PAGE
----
Wildes says the immigration system, as well as our border defenses as they now stand are, in his opinion, broken and the laws outdated. “The last time (the laws) were rewritten it was in a different economy and in a different generation,” he says.
The former federal prosecutor says the upshot of having antiquated laws on the books and inadequate means to enforce them is that people who should be able to immigrate are prevented from doing so, while many who should be denied entry make it across the border. Wildes says inequities such as these contribute to the challenges the nation still faces.
Wildes believes security should begin in other countries, before those who immigrate actually breech U.S. borders, including all forms of transportation. He notes the U.S. has cooperative agreements with other countries at certain ports of entry, but says they are very limited. “And once someone has bootstrapped himself onto safe ground, then we have an issue,” he says.
Wildes says the U.S. should avail itself of new technology and believes that the use of profiling by law enforcement officers is simply exercising good common sense. “We shouldn’t be shy about that,” he says.
Other border considerations
Gary Hale is a nonresident fellow at Rice University’s James A. Baker III Institute for Public Policy. A native of Laredo, Texas, Hale was intelligence chief at the U.S. Embassy in Mexico City and completed tours of duty in countries like Columbia and Bolivia. Hale also served in the nation’s capitol, most notably as a liaison to the NSA.
Like most experts who have actually spent time in the trenches when it comes to this country’s borders, Hale believes that change has to come from the ground up, and in fact helped brief the Obama transition team as to border concerns when they first arrived in power. He says Washington has, “never had a good understanding of what’s happening on the borders”—a sentiment that’s reflected by many insiders who believe policy wonks tend to ignore the mechanics of their decisions. It’s one thing entirely to make laws and order them enforced; it’s another thing to enforce them without adequate manpower, equipment or support.
Hale classifies the border as “relatively calm” prior to the year 2000, when, he says, people could engage in casual travel in both directions with relative ease. Hale says that began to change in the developing shadow of the predominant drug cartels (organizational restructuring, members going to jail, etc.) and inter-cartel fighting worsened. A political regime change, designed to confront and combat the cartels head-on, added to the heating up of the southern border.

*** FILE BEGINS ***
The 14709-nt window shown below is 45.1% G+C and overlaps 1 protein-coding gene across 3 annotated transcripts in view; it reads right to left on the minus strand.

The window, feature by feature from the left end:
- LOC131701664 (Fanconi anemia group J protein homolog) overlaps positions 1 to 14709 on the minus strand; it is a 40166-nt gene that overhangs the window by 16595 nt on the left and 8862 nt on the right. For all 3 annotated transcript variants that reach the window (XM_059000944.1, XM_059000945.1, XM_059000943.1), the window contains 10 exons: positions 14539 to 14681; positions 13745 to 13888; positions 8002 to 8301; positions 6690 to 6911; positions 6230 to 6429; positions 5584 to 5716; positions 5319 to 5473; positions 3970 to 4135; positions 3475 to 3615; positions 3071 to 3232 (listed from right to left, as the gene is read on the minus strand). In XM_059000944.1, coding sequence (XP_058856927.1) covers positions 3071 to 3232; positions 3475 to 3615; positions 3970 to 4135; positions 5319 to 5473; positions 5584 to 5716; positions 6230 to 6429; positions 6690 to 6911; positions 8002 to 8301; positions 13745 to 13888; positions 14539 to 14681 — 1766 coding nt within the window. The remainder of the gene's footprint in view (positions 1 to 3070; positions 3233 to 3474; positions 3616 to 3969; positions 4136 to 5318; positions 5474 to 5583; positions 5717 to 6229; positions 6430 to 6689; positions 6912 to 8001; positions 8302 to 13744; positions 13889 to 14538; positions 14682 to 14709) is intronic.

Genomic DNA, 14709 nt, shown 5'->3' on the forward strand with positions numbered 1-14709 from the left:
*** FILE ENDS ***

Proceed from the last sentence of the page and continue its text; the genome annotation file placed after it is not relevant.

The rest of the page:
Meanwhile, on the northern border, the national posture changed in order to accommodate the incursion of terrorist crossings to and from the United States, with both Canada and the United States on high alert to the possible smuggling of weapons or illegal entry by citizens of other countries. Drug smuggling, long believed to be the exclusive purview of the border with Mexico, continued to flourish on the northern border, too. And human trafficking continued to proliferate along both. But the southern border is, by far, the more volatile of the two, say the preponderance of experts.
The emerging problem
Jim Walters, Assistant Chief of Police at Southern Methodist University in Dallas and a liaison for training and technical assistance for the Dept. of Justice’s Southern Border Initiative, says what’s ahead is a parent’s worst nightmare and U.S.-based law enforcement’s biggest headache: increased involvement in drug trafficking and murder committed by U.S. citizens. Even worse, says Walters, the offenders are getting younger and younger.
By example he offers the case of a Louisville, Kentucky police raid that netted the arrests of four Mexican nationals police identified as members of the Zetas, one of that country’s most dangerous and sophisticated cartels. Along with the four men arrested was a local juvenile. Walters says the involvement of the child isn’t a fluke: some of the most practiced criminals employed by the cartels are now children.